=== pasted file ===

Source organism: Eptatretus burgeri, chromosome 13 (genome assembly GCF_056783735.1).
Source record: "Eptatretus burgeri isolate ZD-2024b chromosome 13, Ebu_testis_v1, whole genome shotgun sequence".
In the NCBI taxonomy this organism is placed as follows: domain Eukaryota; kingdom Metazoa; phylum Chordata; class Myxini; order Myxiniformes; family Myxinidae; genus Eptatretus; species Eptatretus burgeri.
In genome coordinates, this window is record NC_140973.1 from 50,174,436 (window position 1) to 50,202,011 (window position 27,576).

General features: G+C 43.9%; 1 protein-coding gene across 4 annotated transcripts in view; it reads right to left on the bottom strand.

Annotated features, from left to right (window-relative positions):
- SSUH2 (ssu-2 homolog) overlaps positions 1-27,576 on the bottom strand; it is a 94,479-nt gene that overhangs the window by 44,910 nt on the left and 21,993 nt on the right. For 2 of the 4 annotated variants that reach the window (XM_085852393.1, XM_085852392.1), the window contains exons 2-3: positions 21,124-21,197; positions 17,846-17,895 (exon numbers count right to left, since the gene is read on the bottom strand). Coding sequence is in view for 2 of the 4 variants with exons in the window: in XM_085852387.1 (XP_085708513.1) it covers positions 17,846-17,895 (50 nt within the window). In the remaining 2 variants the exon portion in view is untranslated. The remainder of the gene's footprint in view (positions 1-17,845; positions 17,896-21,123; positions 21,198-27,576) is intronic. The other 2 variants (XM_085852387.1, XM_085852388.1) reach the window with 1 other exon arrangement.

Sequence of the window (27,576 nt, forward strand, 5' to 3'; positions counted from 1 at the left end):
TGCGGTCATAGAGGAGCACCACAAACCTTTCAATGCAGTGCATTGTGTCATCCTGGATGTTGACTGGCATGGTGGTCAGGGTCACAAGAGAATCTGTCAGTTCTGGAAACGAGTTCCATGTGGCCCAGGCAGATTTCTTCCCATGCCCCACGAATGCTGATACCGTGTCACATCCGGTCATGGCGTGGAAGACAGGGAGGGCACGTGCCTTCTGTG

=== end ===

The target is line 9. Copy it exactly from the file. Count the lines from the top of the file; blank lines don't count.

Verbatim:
TGCGGTCATAGAGGAGCACCACAAACCTTTCAATGCAGTGCATTGTGTCATCCTGGATGTTGACTGGCATGGTGGTCAGGGTCACAAGAGAATCTGTCAGTTCTGGAAACGAGTTCCATGTGGCCCAGGCAGATTTCTTCCCATGCCCCACGAATGCTGATACCGTGTCACATCCGGTCATGGCGTGGAAGACAGGGAGGGCACGTGCCTTCTGTG